Ursula swallowed. “I suppose I’d better. Where are we going?”
“To Uthyr’s court. It’s been closed all these years, but now is the time to reopen it, and to set his rightful heir on his throne.”
To Ursula’s relief, Kate, Electra, and Brandigen all followed them. Falcon took a key from her sleeve to open the great doors of the castle and threw them open. Inside it was dark and enclosed-feeling; they must have covered the windows to keep the wind and rain from getting in. And yet, as soon as Ursula stepped inside, it felt familiar.
She took a few tentative steps into the center of the room and turned around, staring around at it. She didn’t see anything that she could place as familiar. There was no door that she could point to and say yes, that one, I know where that goes. There was no chair that she could point to and say yes, that one, I know who sat there. And yet it felt familiar nonetheless.
All the sound in the world seemed muffled as she made her way across the room, past the long table where she knew knights had sat for many days during the reign of King Uthyr. She walked to the very front of the room, to the head table. It was as though there was nothing else in the world but her, the shield, and the throne.
She came to the throne. She swept her skirts aside, laid the shield on the table, and sat.
The spell of silence was broken as Kate burst out into laughter and applause. Ursula laughed and blushed along with her. Electra scolded Kate, and the four women hurried to Ursula’s side. Falcon brought a candelabra from somewhere and lit it swiftly, so they could see one another.
There were tears shining on Electra’s cheeks, but she smiled nonetheless. “I suppose Falcon was right. You are ready.”
Ursula bit her lip, suddenly nervous. “I don’t know if I am. How can I be the queen? I don’t know anything about ruling. I always thought I was just going to be a knight.”
“You will be a knight,” said Brandigen. “Electra, you must make her a knight, before anyone else sees her. But beyond that—Ursula, don’t think of yourself as greater than the other knights. You’re the leader of the people, but the knights are your equals.”
“And you’ll all be my knights, won’t you?” Ursula said, looking around at them. “I couldn’t do it without you.”
“I wouldn’t let you do it without me,” retorted Kate with a grin. “Of course I’ll be your knight.”
Electra drew her sword. “Brandigen is right. You must be knighted. Brandigen, Kate, Falcon, you are all witnesses. Ursula, kneel.”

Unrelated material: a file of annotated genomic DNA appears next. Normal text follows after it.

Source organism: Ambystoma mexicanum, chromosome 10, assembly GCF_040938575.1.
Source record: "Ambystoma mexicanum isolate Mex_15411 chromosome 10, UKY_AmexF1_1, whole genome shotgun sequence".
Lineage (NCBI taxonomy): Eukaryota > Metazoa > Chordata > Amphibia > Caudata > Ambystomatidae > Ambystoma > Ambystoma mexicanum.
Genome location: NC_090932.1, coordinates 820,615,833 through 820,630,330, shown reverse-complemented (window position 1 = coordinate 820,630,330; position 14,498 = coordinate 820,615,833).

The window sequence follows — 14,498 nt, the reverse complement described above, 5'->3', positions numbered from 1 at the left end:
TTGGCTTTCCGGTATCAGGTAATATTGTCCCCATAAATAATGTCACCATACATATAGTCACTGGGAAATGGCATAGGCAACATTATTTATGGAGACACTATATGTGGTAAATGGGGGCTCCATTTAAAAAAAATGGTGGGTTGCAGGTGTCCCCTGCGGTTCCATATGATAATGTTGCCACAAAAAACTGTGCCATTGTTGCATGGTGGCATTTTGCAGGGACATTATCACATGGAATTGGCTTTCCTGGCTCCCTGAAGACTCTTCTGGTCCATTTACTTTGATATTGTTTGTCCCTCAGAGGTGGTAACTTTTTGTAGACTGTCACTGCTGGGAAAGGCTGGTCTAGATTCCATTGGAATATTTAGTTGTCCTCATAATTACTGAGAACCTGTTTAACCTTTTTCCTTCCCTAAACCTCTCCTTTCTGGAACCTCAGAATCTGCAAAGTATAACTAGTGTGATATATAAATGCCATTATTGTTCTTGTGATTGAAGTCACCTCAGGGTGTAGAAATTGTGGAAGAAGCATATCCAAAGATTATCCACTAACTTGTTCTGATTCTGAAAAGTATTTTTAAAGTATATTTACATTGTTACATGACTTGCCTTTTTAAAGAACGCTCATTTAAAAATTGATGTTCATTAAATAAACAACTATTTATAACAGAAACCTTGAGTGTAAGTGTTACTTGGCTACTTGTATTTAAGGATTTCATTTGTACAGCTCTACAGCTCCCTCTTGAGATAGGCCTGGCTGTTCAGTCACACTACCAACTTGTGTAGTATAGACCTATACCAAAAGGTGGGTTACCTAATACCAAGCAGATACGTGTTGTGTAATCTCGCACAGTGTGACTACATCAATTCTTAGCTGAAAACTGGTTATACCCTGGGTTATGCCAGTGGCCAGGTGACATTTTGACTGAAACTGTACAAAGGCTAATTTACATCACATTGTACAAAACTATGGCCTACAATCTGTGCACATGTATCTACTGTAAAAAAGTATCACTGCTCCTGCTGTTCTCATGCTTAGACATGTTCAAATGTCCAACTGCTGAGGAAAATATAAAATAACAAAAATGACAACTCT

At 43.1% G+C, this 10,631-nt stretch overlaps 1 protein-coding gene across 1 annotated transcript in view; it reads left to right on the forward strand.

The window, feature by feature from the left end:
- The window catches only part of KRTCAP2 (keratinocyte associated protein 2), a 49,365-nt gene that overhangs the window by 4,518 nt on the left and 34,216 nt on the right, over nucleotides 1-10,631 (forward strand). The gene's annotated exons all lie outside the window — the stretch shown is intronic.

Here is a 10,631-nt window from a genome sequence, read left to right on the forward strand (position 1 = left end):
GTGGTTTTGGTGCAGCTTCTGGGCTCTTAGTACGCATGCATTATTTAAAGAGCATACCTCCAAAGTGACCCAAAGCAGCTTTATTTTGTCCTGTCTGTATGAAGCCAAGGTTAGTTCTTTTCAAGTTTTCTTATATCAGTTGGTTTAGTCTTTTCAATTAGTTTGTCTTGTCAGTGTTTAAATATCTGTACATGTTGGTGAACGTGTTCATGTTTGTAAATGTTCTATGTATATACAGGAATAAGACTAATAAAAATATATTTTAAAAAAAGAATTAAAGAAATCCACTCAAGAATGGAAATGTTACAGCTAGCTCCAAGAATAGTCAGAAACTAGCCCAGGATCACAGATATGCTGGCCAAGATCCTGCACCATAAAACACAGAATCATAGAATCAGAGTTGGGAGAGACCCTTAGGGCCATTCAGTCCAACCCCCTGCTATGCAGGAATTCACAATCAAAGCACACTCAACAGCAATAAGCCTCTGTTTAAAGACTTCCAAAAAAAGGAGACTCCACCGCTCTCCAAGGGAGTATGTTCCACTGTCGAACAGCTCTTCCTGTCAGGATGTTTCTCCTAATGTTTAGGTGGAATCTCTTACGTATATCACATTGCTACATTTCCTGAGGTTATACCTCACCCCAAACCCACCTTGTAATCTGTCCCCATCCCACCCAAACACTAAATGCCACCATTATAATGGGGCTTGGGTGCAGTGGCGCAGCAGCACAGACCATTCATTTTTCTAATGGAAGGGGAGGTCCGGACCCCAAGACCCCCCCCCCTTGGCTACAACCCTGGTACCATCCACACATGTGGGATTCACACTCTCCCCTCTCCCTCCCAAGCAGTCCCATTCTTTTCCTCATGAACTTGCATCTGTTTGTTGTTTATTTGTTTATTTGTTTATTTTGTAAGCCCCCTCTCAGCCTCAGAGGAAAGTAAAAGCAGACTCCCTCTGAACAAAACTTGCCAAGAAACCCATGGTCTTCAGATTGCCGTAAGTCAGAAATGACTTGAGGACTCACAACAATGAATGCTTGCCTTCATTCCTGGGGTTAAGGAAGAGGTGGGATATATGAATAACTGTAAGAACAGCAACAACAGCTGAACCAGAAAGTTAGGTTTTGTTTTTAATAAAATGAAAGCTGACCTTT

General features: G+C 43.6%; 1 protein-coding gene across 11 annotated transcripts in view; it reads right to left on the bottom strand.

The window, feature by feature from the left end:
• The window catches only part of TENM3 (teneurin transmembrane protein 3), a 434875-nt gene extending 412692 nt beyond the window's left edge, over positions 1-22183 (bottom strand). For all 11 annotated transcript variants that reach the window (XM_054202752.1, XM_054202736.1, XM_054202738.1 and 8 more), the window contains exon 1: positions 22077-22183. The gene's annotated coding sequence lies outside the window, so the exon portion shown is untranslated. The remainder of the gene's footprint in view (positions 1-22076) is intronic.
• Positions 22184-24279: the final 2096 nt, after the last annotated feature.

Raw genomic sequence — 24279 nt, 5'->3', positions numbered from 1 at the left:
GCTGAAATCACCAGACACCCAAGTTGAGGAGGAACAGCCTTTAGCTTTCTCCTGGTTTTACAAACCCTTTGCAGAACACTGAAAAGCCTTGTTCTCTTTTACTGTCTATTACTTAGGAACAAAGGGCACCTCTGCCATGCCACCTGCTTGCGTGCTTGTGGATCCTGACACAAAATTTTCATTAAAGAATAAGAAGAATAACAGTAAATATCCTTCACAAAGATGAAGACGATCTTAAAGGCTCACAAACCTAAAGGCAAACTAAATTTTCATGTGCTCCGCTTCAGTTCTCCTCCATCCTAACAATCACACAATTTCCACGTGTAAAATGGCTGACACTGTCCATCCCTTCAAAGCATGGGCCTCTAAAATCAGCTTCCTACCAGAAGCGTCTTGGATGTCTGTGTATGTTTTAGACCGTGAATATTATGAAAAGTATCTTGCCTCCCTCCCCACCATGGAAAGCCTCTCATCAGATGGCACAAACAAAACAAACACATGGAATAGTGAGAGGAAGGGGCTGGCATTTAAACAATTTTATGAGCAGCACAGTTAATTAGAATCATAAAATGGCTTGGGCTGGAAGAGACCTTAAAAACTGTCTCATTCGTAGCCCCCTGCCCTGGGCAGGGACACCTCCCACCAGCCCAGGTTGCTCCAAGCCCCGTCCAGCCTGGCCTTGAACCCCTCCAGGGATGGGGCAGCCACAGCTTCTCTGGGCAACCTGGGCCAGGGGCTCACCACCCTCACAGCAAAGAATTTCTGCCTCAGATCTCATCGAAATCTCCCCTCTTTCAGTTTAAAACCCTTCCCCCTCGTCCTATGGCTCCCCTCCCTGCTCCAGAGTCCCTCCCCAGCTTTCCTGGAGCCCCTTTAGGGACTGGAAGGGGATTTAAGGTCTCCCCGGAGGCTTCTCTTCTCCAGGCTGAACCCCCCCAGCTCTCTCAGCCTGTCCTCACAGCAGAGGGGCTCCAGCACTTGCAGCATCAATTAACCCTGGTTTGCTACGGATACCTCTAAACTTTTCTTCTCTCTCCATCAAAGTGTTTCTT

Ursula resisted the urge to bring the shield with her, as a shield both literal and metaphorical, as she slipped out of the throne and into the dust at her mother’s feet. She felt the flat of the blade press on her head. “In the name of King Uthyr and Queen Ursula, I make you Sir Ursula, knight of Britain. Rise, Sir Ursula.” Electra put out her hand and helped Ursula rise.
“Thank you, Mother,” said Ursula. She actually felt better now that she was legitimately a knight. But a moment later she put her hand over her mouth. “I can’t call you that anymore, can I? Thank you, Sir Electra.”
“It was my pleasure, dearest,” said Electra, sheathing her sword and giving Ursula’s hand an affectionate squeeze. “I don’t mind if you keep calling me Mother from time to time. But it shouldn’t be done in public. And your true mother might have a problem with that.”
Ursula’s eyes widened so much they ached. “My true mother! Queen Igraine! I’d forgotten—she’s not dead, is she? Where has she gone?”
“To a convent,” said Falcon. “I’ll fetch her as soon as I can—or perhaps I should send one of you?”
“I’ll go,” said Brandigen. “She should be informed as quickly as possible, in fact. I’m certain she’ll want to see you, Ursula.”
Ursula nodded. She was full of curiosity to see her, even though she was sure she would never be able to think of anyone other than Electra as her real mother. At least she didn’t have any siblings to try to replace Kate. That could never be done.
“Electra and I will hire servants to get this place cleaned out and brightened overnight,” said Falcon. “Then in the morning the fealty oaths will begin. We must get you cemented as the ruler with as many knights and kings as quickly as possible. The more of them are sworn to you, even if they don’t mean it, the better your position will be. And when the Saxons attack again, as surely they will, you will be able to call on all of them.” Ursula’s apprehension must have shown in her face, because Falcon smiled, a surprisingly warm expression. “Don’t worry. They’ll swear to you. And I will be here the whole time, with Sir Electra and Sir Kate. You’ll be fine.”
Ursula took a deep breath and nodded. She was King Uthyr’s daughter—she was Sir Electra’s foster daughter, and she could handle anything. But as she sat down again in the throne, her slippers skidded in the dust.
She looked down at them. “Can I have some proper knightly clothes for tomorrow?”
As all five of them burst out laughing, Electra assured her that she could.